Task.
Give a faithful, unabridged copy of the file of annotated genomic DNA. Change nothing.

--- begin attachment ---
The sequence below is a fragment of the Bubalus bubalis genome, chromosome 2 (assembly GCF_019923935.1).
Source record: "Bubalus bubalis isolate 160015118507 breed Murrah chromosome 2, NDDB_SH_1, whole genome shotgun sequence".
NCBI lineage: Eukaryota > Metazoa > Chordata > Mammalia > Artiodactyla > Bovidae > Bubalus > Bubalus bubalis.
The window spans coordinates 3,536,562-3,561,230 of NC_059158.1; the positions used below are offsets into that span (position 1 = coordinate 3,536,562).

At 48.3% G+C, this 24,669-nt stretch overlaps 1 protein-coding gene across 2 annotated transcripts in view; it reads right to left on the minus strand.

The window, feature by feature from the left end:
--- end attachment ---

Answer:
The sequence below is a fragment of the Bubalus bubalis genome, chromosome 2 (assembly GCF_019923935.1).
Source record: "Bubalus bubalis isolate 160015118507 breed Murrah chromosome 2, NDDB_SH_1, whole genome shotgun sequence".
NCBI lineage: Eukaryota > Metazoa > Chordata > Mammalia > Artiodactyla > Bovidae > Bubalus > Bubalus bubalis.
The window spans coordinates 3,536,562-3,561,230 of NC_059158.1; the positions used below are offsets into that span (position 1 = coordinate 3,536,562).

At 48.3% G+C, this 24,669-nt stretch overlaps 1 protein-coding gene across 2 annotated transcripts in view; it reads right to left on the minus strand.

The window, feature by feature from the left end: